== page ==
You might opt for surround speakers that only go down to 80Hz which is pretty typical for surround speakers. In this case, you would want your rear speakers to go at least as low as 100-120Hz.
Still, you need to make sure that there will not be a gap in the range of audio that can be achieved by your entire sound system. Along with this, you need to make sure that the output capacity for your speakers is going to match.
If you have an overpowering front and your surround speakers are getting washed out, then you will need to adjust this to ensure a cohesive sound quality.
Matching Sound Equipment
Matching the other sound equipment that you already have installed (or are planning to install) also plays a large role in how big your surround speakers should be.
As mentioned above, you do not want your surround speakers to be overpowering, but you also do not want them to be underpowering either. This can be a bit overwhelming for someone who is new to the audio game, but it has a lot to do with the setup that you choose to put in place.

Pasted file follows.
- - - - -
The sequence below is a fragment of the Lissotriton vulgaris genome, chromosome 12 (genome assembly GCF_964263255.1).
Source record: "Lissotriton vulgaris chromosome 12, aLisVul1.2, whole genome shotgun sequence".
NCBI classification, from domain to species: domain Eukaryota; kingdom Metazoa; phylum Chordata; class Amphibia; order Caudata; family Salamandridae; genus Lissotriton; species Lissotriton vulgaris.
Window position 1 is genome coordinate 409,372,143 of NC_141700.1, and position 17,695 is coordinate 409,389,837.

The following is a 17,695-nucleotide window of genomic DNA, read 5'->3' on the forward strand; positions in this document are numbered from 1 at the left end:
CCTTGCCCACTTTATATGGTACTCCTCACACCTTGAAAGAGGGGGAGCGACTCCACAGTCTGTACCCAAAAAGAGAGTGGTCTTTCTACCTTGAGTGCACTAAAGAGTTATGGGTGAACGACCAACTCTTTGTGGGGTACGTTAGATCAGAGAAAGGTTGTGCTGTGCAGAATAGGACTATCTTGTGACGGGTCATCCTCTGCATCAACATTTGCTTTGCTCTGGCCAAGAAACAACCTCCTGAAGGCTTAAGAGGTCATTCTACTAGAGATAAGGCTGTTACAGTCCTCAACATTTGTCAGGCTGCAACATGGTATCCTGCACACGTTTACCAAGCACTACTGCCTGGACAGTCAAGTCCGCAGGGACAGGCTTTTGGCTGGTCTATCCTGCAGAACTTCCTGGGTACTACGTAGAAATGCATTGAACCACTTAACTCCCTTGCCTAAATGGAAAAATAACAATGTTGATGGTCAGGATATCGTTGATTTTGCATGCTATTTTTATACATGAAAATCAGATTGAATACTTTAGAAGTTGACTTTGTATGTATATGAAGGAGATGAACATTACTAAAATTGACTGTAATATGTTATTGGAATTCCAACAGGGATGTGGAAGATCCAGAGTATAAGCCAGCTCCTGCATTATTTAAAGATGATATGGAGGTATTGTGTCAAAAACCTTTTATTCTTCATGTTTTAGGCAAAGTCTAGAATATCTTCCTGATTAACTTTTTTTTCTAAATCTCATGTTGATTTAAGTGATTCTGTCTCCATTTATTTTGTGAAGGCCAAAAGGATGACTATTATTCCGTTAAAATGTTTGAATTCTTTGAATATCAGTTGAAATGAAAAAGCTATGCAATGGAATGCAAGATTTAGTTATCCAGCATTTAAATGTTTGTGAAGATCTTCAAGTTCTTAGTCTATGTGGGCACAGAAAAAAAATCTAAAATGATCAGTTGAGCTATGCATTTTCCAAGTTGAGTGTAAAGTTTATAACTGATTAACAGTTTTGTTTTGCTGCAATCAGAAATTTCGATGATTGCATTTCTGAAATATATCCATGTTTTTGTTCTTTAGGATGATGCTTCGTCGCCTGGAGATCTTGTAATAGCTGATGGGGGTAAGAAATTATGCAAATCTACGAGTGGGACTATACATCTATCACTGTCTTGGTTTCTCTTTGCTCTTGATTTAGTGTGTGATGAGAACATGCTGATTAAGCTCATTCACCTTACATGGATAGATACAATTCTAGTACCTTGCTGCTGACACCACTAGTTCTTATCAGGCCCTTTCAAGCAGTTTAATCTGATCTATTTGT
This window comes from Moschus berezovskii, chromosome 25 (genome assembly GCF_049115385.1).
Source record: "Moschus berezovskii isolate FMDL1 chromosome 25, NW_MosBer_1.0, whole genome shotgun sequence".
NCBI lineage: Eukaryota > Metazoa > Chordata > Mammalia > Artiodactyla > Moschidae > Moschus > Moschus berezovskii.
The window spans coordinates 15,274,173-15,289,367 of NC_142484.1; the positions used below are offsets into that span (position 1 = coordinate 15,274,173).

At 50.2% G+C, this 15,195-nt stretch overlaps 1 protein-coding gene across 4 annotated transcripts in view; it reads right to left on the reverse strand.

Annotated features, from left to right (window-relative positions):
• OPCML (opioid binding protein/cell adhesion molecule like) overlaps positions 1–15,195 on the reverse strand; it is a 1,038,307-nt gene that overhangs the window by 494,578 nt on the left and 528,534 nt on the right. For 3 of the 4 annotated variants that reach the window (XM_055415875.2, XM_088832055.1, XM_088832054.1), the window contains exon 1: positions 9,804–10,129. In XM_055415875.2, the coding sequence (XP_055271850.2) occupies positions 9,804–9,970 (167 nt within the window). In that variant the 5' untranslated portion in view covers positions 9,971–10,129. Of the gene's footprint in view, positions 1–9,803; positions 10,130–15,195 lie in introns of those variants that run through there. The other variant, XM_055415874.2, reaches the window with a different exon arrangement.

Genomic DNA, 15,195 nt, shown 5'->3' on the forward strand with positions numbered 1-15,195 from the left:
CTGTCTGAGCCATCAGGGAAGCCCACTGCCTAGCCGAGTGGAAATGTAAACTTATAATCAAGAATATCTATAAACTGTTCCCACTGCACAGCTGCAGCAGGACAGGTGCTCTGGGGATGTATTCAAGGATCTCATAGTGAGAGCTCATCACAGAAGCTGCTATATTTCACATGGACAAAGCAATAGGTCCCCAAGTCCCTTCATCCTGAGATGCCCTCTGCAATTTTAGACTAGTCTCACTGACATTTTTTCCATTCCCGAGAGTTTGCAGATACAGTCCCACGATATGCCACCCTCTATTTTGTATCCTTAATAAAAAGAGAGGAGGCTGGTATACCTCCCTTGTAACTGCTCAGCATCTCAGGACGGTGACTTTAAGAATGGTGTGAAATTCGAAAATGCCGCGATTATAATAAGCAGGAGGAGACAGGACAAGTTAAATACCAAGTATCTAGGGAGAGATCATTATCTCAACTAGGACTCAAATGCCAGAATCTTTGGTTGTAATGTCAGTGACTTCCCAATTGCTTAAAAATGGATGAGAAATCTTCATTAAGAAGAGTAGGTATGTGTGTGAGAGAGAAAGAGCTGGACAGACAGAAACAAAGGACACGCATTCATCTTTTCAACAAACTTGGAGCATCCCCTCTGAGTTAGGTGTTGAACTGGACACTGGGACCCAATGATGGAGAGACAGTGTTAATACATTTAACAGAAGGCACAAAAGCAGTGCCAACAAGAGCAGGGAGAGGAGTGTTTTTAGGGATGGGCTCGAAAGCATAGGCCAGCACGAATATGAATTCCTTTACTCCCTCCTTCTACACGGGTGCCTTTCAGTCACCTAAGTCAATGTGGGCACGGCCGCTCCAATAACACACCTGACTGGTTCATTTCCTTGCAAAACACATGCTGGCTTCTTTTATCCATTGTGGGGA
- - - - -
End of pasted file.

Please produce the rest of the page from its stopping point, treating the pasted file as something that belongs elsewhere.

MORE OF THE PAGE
For example, you can opt for the output capacity to be matched between speakers that come from different sets by making sure that the crossover is paired appropriately with each device. Similarly, you can adjust the amplification for each speaker so that one does not overpower the other.
With this in mind, it is not required that the entire surround sound system’s speakers come from the same line- although matching surround sound speakers certainly make the setup process easier on the user.
Still, as long as your front speakers match each other and are able to produce clear audio that can be heard over the booming low-frequency audio emissions from your subwoofer, you should be in a good spot.
Again, this comes back to your ability to make unmatching speakers end up matching in their output capacity and frequency range.
When choosing how big the surround speakers in your sound system should be, make sure that they are not louder and larger than your front speakers, but ensure that they are large enough to carry the audio they emit throughout the entirety of the room.
Number of Speakers